Bryn Marlow (gayfeather, writes and raises chickens on a wooded 1930s farmstead in east central Indiana. His writing has appeared in The Sun, Utne Reader, White Crane Journal, Flying Island, The Community Letter and various anthologies.

Monday, October 6, 2014

A poem from Helen Townsend

Dusting Antiques the Day We Buried You
by Helen Townsend

          “Death is the opposite of time.” --Deng Ming-Dao

I wish
instead of laying you in a hole
we could tuck you into this
tall-as-a-man, weight-driven
German-designed clock.

Eight copper alloy layers
like a cake reserved for grand events
the middle tiers hold silver doors and dancers
enter, exit, twirl on the hour, each like a moon
flung around a single, familied earth.

If I knew alchemy
I could haul you from that pine bed
cast you to handheld size, tune you
to metal clockwork, watch you keep
the time as you go on defying it.

Bio: Helen Townsend lives in Indianapolis. “One of my favorite things is sitting down to write or revise, and when I look at the clock, hours have gone by. Everyone who writes or makes art or has a great conversation has experienced that. It feels like a glimpse of eternity.”

Wednesday, October 1, 2014

Sphinx the Hunter, a tale of discovery

By Robin Lovelace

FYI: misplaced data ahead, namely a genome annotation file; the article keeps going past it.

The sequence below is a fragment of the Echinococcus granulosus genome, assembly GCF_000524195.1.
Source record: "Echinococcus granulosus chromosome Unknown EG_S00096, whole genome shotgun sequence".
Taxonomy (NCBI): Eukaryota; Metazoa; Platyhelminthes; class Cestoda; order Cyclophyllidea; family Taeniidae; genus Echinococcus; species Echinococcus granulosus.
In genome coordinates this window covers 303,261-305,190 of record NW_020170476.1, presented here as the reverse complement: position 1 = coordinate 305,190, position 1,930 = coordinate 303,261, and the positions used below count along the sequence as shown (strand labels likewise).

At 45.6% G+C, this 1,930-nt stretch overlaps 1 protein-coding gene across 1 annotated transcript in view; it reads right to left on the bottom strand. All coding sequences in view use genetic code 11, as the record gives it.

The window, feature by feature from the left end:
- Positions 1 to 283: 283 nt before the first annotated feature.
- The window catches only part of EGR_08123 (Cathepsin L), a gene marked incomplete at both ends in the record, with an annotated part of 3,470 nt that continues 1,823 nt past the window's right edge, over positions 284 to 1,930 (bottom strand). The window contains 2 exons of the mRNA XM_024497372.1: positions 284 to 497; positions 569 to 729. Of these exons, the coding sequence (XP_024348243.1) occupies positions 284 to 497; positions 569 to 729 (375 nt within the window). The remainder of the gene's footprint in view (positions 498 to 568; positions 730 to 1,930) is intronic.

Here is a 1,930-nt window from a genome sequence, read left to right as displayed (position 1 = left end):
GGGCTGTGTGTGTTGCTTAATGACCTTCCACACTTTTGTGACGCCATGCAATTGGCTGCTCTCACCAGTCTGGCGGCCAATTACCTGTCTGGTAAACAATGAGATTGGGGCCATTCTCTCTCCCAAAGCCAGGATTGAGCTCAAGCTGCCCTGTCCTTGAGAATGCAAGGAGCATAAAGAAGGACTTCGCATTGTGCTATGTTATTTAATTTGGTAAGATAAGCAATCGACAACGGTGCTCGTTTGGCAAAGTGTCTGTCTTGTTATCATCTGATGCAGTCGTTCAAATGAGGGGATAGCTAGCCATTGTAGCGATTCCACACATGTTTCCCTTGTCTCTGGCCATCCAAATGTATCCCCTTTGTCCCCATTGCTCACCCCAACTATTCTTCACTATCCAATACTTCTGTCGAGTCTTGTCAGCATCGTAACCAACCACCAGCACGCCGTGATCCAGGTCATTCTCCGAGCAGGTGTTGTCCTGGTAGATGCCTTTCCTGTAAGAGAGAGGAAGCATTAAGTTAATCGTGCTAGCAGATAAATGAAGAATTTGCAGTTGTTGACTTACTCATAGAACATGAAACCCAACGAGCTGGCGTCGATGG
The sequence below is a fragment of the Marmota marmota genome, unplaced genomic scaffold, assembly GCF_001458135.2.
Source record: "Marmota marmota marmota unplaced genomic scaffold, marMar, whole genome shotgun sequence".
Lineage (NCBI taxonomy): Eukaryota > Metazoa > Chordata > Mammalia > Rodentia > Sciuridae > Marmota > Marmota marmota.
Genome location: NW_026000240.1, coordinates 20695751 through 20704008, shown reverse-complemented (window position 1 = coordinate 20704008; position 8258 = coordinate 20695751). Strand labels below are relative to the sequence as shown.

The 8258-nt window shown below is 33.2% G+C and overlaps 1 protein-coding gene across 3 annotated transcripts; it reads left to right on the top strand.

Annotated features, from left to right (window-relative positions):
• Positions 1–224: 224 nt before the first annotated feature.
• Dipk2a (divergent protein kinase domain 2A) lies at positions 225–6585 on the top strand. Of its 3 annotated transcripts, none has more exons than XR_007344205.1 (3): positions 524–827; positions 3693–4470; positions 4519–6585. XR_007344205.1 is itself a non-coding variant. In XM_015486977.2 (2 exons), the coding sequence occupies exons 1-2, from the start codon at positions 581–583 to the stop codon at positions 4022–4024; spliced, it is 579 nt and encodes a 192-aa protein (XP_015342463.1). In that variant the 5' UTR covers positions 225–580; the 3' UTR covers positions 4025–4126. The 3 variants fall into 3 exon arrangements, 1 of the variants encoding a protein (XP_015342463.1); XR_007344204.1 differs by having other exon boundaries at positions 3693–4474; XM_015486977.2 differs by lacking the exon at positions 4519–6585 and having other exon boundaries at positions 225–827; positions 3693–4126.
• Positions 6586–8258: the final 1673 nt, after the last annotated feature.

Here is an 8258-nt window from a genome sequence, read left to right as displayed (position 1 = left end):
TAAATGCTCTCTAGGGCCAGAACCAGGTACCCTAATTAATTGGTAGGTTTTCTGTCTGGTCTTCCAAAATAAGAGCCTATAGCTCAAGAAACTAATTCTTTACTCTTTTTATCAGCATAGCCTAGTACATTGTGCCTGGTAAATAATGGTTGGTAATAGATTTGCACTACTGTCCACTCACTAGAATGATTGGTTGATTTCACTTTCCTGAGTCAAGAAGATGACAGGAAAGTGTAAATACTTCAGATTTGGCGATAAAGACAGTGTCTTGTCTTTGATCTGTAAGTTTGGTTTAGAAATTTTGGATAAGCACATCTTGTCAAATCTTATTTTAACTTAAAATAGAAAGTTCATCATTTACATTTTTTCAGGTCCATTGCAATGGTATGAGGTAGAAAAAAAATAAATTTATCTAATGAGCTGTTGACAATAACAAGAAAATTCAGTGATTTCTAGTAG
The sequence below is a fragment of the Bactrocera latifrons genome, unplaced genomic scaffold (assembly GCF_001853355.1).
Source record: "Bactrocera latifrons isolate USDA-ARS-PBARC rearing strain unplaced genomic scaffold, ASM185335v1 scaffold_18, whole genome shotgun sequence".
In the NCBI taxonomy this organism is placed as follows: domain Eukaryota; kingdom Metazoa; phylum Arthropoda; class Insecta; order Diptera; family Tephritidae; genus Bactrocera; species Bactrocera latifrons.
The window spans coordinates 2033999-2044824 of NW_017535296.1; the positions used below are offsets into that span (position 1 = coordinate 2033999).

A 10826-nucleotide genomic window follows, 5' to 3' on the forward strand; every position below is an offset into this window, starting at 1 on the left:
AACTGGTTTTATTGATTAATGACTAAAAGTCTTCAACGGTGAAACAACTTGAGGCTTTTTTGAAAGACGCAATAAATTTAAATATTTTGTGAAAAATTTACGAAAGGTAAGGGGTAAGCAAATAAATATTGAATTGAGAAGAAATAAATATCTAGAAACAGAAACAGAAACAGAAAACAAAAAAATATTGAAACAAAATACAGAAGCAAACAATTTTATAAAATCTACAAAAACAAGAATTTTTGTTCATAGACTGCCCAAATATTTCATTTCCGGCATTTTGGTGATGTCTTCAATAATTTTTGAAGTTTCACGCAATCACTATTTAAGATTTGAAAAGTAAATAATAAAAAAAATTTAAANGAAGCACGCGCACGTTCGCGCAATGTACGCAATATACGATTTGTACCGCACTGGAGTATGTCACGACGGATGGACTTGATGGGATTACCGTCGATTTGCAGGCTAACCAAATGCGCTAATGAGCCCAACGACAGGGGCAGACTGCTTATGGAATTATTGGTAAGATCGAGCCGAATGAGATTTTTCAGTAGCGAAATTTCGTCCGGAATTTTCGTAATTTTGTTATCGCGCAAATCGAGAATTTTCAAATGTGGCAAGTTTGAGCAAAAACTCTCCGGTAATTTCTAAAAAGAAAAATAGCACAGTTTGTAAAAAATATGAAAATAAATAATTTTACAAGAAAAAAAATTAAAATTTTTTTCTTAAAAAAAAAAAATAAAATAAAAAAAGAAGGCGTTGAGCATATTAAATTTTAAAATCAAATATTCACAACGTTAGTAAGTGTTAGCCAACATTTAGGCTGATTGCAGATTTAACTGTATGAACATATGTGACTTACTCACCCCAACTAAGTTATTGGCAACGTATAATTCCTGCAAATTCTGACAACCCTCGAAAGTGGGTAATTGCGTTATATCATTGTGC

I have a black cat named Sphinx. Actually, she is Antoine’s cat. But Sphinx still lives here, Antoine does not.  A three year marriage and I loved Antoine, truly loved him, but he didn’t believe me. He said I couldn’t really love him . . . or anybody else for that matter.
I met Antoine when I needed a lawyer to defend me from a hit and run charge. Yes I was guilty. Yes I hit someone and left the scene. Only because I was late for work and I didn’t need an arrest on my record and I sure didn’t need the insurance problems. Later on, we discovered the guy I hit was drunk. He was riding a moped. Swerved out in the street before I could push on the brakes and I had no previous record. The drunken moped driver lived but had to be in a wheelchair. Actually, it worked out pretty good for him. He didn’t die and he was eligible for disability checks so he could sit in his little house and drink up the rest of his little life. I got six months suspended and had to pay a thousand dollar fine.
Last spring, Antoine met someone else. A fat girl that was three years older than him, with frizzy, brown hair. He didn’t tell me about her, ever. No, he said he was working out at the gym when he was gone so much and I found a restaurant receipt in his jacket pocket. After that, I followed him. I never mentioned it, never confronted Antoine, never brought it up to anyone.

Thursday, September 25, 2014

A poem from Brian Beatty

How Faith Works
by Brian Beatty

My granny always tithed

what remained of her
Social Security check at the end

of each month to a few
of her favorite radio evangelists

— to help them reach out across
the AM airwaves

to touch more souls
with their holy healing powers.

But I never saw her seal one cent
into an envelope

addressed to any of those
charlatan TV preachers

she watched just as religiously
on a black-and-white set

balanced in the window ledge

of her rent-controlled
senior citizen apartment —

no matter how often
they asked for her prayers.

“You wouldn’t see Lord Jesus
prancing around the front of a church

in a fancy suit like that fool’s,”
she told me more than once.

“Not up in my idea of Heaven,
you wouldn't, anyway.”

How her gold brick
of President Reagan’s

government-issue cheese